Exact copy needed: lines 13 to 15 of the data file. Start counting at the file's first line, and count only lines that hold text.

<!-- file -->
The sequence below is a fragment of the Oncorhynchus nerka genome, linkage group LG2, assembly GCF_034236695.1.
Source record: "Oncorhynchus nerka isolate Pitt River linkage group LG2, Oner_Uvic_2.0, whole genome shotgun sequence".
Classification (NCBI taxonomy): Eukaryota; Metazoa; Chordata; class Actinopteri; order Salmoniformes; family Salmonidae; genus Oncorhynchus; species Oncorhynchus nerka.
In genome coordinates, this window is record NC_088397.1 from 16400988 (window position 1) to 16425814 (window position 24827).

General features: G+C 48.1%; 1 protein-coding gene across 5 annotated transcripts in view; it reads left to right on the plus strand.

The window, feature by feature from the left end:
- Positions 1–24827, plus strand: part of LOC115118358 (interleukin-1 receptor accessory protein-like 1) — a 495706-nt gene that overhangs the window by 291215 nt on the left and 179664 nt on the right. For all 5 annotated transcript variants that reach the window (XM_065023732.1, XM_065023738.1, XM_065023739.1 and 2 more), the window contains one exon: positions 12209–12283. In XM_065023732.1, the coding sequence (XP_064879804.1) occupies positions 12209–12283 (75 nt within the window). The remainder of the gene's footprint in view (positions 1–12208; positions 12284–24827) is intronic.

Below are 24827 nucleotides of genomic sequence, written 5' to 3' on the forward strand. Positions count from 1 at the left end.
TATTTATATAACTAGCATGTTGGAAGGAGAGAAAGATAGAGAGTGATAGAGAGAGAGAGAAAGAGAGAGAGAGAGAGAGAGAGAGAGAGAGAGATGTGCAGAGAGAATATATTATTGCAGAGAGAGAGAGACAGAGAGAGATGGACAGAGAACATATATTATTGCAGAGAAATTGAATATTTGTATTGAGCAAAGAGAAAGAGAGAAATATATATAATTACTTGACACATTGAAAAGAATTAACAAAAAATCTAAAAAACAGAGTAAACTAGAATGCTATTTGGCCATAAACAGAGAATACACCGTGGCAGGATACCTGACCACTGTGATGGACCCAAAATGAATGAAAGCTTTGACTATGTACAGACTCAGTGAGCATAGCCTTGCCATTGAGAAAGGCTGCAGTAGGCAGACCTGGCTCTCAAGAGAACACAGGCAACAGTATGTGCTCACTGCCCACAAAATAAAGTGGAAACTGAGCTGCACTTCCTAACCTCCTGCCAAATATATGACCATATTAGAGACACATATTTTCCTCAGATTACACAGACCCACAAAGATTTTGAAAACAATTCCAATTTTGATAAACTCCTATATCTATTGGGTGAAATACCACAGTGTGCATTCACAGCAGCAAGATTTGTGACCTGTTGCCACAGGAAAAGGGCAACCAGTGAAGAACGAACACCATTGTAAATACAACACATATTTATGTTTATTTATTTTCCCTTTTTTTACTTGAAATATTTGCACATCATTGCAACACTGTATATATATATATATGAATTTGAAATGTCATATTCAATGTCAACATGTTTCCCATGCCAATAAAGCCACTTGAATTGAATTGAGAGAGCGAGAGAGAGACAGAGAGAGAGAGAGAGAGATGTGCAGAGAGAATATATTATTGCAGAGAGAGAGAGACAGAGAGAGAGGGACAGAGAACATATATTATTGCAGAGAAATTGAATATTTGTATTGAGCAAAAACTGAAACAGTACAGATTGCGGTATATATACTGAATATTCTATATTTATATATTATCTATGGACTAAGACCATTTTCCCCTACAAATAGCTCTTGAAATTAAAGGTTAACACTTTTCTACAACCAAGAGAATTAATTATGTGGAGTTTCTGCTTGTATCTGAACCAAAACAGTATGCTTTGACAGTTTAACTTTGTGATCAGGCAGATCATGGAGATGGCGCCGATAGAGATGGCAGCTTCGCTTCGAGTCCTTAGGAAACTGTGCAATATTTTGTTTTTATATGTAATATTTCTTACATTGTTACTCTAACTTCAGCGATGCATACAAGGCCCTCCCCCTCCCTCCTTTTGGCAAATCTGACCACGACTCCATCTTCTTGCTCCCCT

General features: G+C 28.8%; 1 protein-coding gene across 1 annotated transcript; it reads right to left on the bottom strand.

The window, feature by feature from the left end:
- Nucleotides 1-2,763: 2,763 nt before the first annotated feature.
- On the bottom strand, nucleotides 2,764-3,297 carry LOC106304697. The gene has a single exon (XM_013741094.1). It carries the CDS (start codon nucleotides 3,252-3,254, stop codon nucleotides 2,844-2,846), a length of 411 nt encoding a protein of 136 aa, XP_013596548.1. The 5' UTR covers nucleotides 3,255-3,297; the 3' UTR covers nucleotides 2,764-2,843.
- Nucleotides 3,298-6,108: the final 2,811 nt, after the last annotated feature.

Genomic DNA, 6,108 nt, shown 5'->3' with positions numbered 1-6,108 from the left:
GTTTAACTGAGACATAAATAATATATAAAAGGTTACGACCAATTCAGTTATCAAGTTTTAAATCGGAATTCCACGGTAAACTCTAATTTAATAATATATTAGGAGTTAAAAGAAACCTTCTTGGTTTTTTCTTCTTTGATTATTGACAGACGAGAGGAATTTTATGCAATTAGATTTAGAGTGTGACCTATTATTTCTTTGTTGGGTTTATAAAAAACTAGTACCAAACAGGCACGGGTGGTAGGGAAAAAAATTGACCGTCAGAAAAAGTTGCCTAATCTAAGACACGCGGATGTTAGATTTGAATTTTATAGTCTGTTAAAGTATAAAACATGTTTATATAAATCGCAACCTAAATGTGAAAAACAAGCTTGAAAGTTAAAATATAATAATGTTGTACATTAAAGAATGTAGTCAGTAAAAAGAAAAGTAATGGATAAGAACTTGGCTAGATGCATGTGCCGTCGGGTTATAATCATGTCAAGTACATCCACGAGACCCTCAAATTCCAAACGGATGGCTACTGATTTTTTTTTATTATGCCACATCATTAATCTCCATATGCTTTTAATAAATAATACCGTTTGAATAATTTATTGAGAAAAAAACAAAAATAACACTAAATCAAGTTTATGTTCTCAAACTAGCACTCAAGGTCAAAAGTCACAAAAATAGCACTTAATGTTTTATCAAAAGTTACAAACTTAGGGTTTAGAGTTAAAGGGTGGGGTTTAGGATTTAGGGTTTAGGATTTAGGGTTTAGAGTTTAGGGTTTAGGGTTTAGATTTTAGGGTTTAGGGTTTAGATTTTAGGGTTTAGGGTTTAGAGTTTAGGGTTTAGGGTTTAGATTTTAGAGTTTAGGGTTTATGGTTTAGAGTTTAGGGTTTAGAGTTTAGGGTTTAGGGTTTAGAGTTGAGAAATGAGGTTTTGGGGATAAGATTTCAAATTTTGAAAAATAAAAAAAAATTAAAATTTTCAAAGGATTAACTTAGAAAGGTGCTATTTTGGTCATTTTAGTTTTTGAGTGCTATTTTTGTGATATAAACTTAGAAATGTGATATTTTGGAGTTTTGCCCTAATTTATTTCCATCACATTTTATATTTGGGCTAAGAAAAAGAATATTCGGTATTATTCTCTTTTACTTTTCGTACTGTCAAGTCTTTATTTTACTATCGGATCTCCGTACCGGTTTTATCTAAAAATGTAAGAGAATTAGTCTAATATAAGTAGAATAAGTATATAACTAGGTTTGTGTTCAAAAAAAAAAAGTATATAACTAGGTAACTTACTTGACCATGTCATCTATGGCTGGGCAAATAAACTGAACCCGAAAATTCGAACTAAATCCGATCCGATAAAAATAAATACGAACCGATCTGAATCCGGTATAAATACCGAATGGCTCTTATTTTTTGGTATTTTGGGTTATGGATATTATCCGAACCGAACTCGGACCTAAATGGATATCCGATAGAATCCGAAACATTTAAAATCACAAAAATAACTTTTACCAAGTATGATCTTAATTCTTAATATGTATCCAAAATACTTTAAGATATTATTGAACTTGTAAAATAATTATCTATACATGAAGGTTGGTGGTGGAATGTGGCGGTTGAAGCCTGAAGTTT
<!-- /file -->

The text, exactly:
- On the bottom strand, nucleotides 2,764-3,297 carry LOC106304697. The gene has a single exon (XM_013741094.1). It carries the CDS (start codon nucleotides 3,252-3,254, stop codon nucleotides 2,844-2,846), a length of 411 nt encoding a protein of 136 aa, XP_013596548.1. The 5' UTR covers nucleotides 3,255-3,297; the 3' UTR covers nucleotides 2,764-2,843.
- Nucleotides 3,298-6,108: the final 2,811 nt, after the last annotated feature.

Genomic DNA, 6,108 nt, shown 5'->3' with positions numbered 1-6,108 from the left: